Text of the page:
Tuesday 19 March 2019

Watchdog's bid for inspectors came as 'bolt from the blue' for INM, court hears

The Director of Corporate Enforcement Ian Drennan. Photo: Steve Humphreys
The Director of Corporate Enforcement Ian Drennan. Photo: Steve Humphreys
Shane Phelan

Shane Phelan

THE application by the corporate watchdog to appoint inspectors to Independent News & Media (INM) came as "a bolt out of the blue", was "inherently unfair", and caused "significant damage" to the company's share price, the High Court has heard.

A lawyer for INM told the court that despite the Office of the Director of Corporate Enforcement (ODCE) conducting a 14-month-long inquiry, which the company had fully cooperated with, no prior notice was given of the application.

Paul Gallagher SC said the company learned of a number of matters, including critical information about a major suspected data breach, on March 23 - only on the day the watchdog indicated it would be seeking the appointment of inspectors.

ODCE director Ian Drennan wants the High Court to approve the appointment of inspectors, with far-reaching powers, to investigate a range of corporate governance issues at the country's largest media group. This is being opposed by INM, which is taking judicial review proceedings in a bid to halt the application. Opening those proceedings before Mr Justice Seamus Noonan, Mr Gallagher said INM had not been afforded fair procedures.

He said that although Mr Drennan had a duty to afford INM the right to make representations, the ODCE director had not done so.

Among other issues, the ODCE wants inspectors to investigate a "data interrogation" allegedly directed by former INM chairman Leslie Buckley.

Journalists Brendan O'Connor and Sam Smyth are among 19 people whose names are feared to have been searched for in the data.

The ODCE is also concerned that "inside information" may have been shared by Mr Buckley with INM's largest shareholder, Denis O'Brien. The ODCE has also raised concerns over the content of whistleblower disclosures about a proposed deal for INM to buy Newstalk, and the manner in which those disclosures were handled by INM.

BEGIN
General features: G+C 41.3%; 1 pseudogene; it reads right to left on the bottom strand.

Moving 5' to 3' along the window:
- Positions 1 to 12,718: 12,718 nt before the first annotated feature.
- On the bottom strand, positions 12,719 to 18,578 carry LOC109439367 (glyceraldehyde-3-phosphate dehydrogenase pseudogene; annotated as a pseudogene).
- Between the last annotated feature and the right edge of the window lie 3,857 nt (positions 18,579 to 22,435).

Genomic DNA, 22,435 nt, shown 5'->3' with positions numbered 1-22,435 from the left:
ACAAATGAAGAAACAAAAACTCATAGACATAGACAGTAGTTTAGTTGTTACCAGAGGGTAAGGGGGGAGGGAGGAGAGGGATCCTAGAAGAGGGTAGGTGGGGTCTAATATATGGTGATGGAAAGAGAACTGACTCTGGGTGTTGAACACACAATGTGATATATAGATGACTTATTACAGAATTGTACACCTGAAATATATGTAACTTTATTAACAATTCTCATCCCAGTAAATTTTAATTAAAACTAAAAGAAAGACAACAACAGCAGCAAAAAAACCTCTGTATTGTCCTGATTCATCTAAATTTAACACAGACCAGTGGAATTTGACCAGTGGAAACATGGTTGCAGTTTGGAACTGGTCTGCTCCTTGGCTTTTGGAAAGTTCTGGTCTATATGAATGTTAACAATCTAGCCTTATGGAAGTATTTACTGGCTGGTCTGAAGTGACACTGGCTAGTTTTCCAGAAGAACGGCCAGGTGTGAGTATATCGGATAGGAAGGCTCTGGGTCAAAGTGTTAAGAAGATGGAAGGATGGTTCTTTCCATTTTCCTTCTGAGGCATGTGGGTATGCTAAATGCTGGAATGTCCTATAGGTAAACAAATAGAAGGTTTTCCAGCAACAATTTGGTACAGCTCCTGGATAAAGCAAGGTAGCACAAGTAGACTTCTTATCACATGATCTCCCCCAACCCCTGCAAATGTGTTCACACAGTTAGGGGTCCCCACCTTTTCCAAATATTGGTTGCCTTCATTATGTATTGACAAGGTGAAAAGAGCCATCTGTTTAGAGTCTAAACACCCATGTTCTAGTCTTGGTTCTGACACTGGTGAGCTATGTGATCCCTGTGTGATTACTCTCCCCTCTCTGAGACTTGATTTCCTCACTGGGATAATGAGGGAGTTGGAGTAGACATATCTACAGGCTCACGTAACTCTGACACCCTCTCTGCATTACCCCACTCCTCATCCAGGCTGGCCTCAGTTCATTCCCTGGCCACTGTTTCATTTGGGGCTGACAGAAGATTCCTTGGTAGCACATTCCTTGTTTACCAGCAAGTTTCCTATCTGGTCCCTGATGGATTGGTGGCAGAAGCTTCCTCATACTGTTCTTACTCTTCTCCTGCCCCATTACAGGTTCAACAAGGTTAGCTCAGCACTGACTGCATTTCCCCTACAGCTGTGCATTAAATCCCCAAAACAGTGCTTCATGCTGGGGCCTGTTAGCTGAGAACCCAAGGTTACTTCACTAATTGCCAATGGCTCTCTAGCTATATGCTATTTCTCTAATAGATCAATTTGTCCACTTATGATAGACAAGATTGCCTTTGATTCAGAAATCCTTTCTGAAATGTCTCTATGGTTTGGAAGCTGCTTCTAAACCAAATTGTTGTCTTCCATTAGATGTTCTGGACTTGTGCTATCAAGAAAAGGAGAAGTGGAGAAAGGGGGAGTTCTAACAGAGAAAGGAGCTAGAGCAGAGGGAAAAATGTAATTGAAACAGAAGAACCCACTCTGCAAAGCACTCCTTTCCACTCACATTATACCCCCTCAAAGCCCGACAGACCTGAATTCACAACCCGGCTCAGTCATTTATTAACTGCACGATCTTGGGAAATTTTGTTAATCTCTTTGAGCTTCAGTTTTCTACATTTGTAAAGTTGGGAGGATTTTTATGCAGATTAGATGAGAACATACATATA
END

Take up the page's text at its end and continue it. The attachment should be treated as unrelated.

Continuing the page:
Mr Gallagher said Mr Drennan expressed "serious criticism" of INM but the company had not been in a position to address some of the concerns as it was not made aware of them prior to being notified of the application.

He said, for example, that INM was not previously aware of the existence of a spreadsheet containing 19 names discovered by the ODCE in connection with the suspected data breach.

This had been in the possession of the ODCE since October 2017, but was disclosed it to INM only last March.

The failure to disclose it earlier was "very damaging" as it prevented INM from informing the people involved and from reporting the matter to the Data Protection Commissioner earlier than it did. Mr Gallagher said it was "extremely damaging" for a media company, where the trust of the public in its employees was "of paramount importance".

The barrister also said the "inside information" issue had not previously been brought to the company's attention.

He described as "factually wrong" a claim by Mr Drennan that INM's first reaction to a protected disclosure by former chief executive Robert Pitt was to discuss terminating his employment.

He said Mr Drennan's decision to seek the appointment of inspectors had "very serious" consequences for INM in terms of reputational damage and damage to INM's share price.

He said INM had a very high standard of corporate governance procedures and would have assured the ODCE of this if it had been made aware of the concerns earlier. He said that although the ODCE had considered INM's response in recent weeks, it was still going ahead with the application.

The case continues today when Brian Murray SC will address the court on behalf of the ODCE.

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